No scientific evidence of efficacy and costly too: Parisar urges MPCB to evolve guidelines
Geetanjali Minhas | November 9, 2023 | Mumbai
With air pollutions levels shooting up over the last few days and the city of Pune recording a PM 2.5 concentration currently, 6.4 times the WHO annual air quality guideline value, Parisar, a Pune-based environmental organisation, has raised concerns over installation of dry mist fountains in the city to address air pollution.
In a letter addressed to the Maharashtra Pollution Control Board (MPCB), Parisar has urged authorities to set guidelines before deciding on any such measures to tackle the growing problem of air pollution.
According to Parisar, without any hard evidence on its efficacy or cost effectiveness in reducing pollution, an installation of 10 mist-based fountains was carried out in June 2023.
The civil society organisation, through its RTI application, had sought information on locations, selection criteria, pollution reduction documents and cost involved in setting up the proposed mist fountains. However, the responses received have not cited any evidence on the efficacy of the mist fountains. “Unless a proper study is done, there is no justification for installing more fountains. The response also shows that there are no set guidelines for installing mist fountains,” says Parisar.
The Pune Municipal Corporation (PMC), meanwhile, has floated a tender amounting to a sum of Rs 2 crore to install more such mist fountains in various parts of the city.
Parisar has asked MPCB to prepare guidelines that include hard data on pollution reduction, cost-effectiveness, site selection, monitoring and evaluation, sustainability and alignment with existing policies. Until such guidelines are developed, Parisar has urged the authorities to put such decisions on hold, including the current tender floated by PMC.
“Scientifically, mist fountains are capable of settling dust particles within a limited area, primarily originating from sources like construction and demolition activities. However they do not completely eliminate these particles from the atmosphere,” says Dr Sachin Ghude, Scientist F at Indian Institute of Tropical Meteorology (IITM). He adds that mist fountains are ineffective against non-water-soluble particles and gaseous pollutants. When the mist evaporates or is blown away especially in dry and windy conditions like those in Pune, the pollutants return to the atmosphere with the same intensity. Consequently, mist fountains do not offer a lasting or sustainable solution to air pollution.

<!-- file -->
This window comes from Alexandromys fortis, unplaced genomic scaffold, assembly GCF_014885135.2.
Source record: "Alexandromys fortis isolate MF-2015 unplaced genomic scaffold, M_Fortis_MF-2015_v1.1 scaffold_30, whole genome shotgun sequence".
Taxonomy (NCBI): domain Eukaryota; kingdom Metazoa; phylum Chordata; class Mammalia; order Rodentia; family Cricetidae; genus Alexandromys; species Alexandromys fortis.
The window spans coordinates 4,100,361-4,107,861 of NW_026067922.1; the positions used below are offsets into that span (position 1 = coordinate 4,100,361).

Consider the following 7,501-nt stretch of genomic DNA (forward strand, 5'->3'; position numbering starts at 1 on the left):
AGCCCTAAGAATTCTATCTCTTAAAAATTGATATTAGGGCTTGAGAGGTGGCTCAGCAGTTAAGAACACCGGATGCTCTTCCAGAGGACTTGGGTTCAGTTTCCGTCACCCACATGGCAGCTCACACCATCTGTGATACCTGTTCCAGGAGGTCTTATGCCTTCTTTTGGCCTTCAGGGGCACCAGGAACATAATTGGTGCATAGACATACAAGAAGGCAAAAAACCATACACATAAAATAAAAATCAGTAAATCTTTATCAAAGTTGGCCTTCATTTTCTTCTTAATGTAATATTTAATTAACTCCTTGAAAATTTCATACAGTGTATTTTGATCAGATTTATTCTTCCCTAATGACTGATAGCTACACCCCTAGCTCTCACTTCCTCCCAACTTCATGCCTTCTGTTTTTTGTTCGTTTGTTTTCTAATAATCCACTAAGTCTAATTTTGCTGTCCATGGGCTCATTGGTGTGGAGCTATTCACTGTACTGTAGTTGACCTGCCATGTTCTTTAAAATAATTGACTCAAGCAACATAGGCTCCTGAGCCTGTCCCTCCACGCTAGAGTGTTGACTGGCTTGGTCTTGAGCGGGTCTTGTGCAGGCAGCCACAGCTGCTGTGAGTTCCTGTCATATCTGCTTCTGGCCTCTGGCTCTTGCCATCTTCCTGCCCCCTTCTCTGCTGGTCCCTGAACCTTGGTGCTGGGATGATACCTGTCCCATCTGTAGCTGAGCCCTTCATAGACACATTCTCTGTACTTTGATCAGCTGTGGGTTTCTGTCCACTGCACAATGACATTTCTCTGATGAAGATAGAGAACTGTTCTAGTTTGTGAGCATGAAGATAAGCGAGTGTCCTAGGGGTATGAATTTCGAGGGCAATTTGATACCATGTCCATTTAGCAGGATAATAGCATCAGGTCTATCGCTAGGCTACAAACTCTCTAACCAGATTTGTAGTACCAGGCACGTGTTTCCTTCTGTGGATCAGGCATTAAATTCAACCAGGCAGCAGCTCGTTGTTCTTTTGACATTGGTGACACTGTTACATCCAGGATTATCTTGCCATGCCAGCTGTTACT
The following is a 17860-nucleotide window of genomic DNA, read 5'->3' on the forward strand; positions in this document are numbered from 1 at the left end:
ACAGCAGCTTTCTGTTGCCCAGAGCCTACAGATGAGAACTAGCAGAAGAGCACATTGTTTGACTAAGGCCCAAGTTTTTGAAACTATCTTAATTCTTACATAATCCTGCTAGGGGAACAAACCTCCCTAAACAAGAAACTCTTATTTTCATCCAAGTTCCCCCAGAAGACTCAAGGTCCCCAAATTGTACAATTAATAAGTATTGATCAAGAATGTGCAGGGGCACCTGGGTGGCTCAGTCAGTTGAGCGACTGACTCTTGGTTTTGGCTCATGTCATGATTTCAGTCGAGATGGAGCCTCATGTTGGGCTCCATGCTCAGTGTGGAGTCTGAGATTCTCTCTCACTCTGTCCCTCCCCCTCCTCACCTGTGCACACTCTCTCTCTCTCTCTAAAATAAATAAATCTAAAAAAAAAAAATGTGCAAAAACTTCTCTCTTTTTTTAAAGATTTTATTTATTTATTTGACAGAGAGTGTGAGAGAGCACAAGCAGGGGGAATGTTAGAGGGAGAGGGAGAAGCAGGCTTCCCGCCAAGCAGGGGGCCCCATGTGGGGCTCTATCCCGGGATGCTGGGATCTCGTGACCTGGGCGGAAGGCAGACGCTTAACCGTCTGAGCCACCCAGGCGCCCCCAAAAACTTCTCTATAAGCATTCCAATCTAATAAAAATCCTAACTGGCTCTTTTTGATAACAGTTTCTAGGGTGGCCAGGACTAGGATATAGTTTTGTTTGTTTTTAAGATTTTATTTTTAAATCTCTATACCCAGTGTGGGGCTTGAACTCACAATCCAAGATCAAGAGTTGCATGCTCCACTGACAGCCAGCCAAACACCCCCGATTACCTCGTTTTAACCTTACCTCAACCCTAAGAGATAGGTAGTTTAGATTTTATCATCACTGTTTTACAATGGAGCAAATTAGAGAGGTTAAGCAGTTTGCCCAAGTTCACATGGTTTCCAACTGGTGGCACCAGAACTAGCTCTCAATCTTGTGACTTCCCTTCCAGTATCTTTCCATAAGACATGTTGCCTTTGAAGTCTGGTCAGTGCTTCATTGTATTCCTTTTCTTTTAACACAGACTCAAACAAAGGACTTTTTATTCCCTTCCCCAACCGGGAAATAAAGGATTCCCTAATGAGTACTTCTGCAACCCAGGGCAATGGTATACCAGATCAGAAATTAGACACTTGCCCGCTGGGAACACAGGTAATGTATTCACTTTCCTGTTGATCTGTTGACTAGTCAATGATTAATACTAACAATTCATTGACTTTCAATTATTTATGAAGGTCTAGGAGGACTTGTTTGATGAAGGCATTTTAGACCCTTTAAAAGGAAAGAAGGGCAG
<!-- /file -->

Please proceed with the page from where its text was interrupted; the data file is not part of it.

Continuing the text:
"These devices may find practical applications in specific environments, such as indoor spaces or confined outdoor areas. However, their effectiveness diminishes in highly polluted urban areas where pollutant concentrations are significantly high," adds Dr. Ghude.
Shweta Vernekar, Senior Programme Associate at Parisar, says, “With the AQI levels soaring in Pune, we can no longer experiment with gadgets on citizens. People are falling sick and short term, temporary solutions are not going to help. The city has to act on evidence and data backed solutions, not give knee jerk reactions.”
Ravindra Sinha, member of the Pune Air Action Hub, adds, The Pune Air Action Plan submitted to the Pollution Control Board, mandated under the National Clean Air Programme (NCAP) makes no mention of mist fountains. He questions the justification to install more fountains without even testing the efficacy of already installed 10 fountains and says, “This would be a sheer waste of public funds.”
With air pollution continuing to be a major concern in the city, Pune Air Action Hub, a network of CSOs, researchers, medical fraternity and citizens have written to the PMC not to proceed with the tendering process until MPCB issues guidelines and a report on the pilot installation of 10 fountains is published vetted by experts.
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